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DRAMATIS PERSONÆ

CLAUDIUS, king of Denmark

HAMLET, son to the late, and nephew to the present king

POLONIUS, lord chamberlain

HORATIO, friend to Hamlet

LAERTES, son to Polonius

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GERTRUDE, queen of Denmark, and mother to Hamlet
OPHELIA, daughter to Polonius

Lords, Ladies, Officers, Soldiers, Sailors, Messengers, and other

Attendants

Ghost of Hamlet's Father

SCENE: Denmark

THE TRAGEDY OF

HAMLET, PRINCE OF DENMARK

ACT FIRST

SCENE I

Elsinore. A platform before the castle.

Francisco at his post.

Ber. Who's there?

Enter to him Bernardo.

Fran. Nay, answer me: stand, and unfold your

self.

Ber. Long live the king!

2. "answer me"; that is, answer me, as I have the right to challenge you. Bernardo then gives in answer the watch-word, “Long live the king!"-"Compare," says Coleridge, "the easy language of common life, in which this drama commences, with the direful music and wild wayward rhythm and abrupt lyrics of the opening of Macbeth. The tone is quite familiar: there is no poetic description of night, no elaborate information conveyed by one speaker to another of what both had immediately before their senses; and yet nothing bordering on the comic on the one hand, nor any striving of the intellect on the other. It is precisely the language of sensation among men who feared no charge of effeminacy for feeling what they had no want of resolution to bear. Yet the armour, the dead silence, the watchfulness that first interrupts it, the welcome relief of the guard, the cold, the broken expressions of compelled attention to bodily feelings still under control,—all excellently accord with, and prepare for, the after gradual rise into tragedy; but, above all, into a tragedy, the interest of which is as eminently ad et apud intra, as that of Macbeth is directly ad extra." -H. N. H.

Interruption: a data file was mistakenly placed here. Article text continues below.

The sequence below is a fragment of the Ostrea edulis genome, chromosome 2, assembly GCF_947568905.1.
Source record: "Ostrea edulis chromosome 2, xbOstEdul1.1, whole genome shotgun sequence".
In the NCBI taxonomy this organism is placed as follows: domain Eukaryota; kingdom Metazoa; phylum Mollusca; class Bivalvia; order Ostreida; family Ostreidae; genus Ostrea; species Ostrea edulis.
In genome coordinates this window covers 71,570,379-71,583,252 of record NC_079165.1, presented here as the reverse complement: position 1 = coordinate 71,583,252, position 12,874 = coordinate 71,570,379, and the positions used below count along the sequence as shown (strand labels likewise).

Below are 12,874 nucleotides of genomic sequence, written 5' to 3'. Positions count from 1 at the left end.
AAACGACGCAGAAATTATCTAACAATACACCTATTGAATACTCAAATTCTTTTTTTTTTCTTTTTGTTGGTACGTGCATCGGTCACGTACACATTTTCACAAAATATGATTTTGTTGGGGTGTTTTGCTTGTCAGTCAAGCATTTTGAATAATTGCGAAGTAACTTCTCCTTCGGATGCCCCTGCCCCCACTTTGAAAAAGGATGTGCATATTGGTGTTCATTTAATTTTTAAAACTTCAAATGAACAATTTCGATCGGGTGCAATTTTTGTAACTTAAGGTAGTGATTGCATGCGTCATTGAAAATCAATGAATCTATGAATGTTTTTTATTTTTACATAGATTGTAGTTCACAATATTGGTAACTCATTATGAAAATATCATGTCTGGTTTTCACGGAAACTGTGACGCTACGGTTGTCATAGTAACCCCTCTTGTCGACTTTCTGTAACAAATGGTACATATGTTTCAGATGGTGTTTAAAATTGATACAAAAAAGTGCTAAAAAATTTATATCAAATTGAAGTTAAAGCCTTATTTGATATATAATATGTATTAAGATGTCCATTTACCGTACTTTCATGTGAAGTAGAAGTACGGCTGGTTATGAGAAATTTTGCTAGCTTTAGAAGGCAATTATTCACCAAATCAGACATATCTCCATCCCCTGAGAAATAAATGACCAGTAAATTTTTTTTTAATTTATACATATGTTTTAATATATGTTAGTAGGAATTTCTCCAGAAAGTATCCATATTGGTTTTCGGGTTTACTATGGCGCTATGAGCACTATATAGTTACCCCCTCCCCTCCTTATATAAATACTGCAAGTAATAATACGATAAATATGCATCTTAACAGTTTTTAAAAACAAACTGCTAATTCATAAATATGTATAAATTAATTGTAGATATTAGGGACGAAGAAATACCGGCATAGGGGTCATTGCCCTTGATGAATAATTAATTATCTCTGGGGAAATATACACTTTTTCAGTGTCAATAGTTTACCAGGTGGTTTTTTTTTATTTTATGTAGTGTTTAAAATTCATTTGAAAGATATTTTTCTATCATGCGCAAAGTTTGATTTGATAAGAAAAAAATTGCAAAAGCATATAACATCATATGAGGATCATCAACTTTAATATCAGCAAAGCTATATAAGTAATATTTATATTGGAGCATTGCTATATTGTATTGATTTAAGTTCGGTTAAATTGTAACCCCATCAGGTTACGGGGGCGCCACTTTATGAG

Fran. Bernardo?

Ber. He.

Fran. You come most carefully upon your hour.

Ber. "Tis now struck twelve; get thee to bed, Fran

cisco.

Fran. For this relief much thanks: 'tis bitter cold, And I am sick at heart.

Ber. Have you had quiet guard?

Fran.

Ber. Well, good night.

Not a mouse stirring. 10

If you do meet Horatio and Marcellus,

The rivals of my watch, bid them make haste. Fran. I think I hear them. Stand, ho! Who is there?

Enter Horatio and Marcellus.

Hor. Friends to this ground.
Mar.

Fran. Give you good night.
Mar.

And liegemen to the Dane.

O, farewell, honest soldier:

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Ber. Welcome, Horatio; welcome, good Marcellus.

18. “give you good night"; this salutation is an abbreviated form of, "May God give you a good night"; which has been still further abbreviated in the phrase, “Good night.”—H. N. H.

A piece of him.

19

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Mar. What, has this thing appear'd again to

night?

Ber. I have seen nothing.

Mar. Horatio says 'tis but our fantasy,

And will not let belief take hold of him
Touching this dreaded sight, twice seen of us:
Therefore I have entreated him along
With us to watch the minutes of this night,
That if again this apparition come,
He may approve our eyes and speak to it.
Hor. Tush, tush, 'twill not appear.
Ber.
Sit down a while;
And let us once again assail your ears,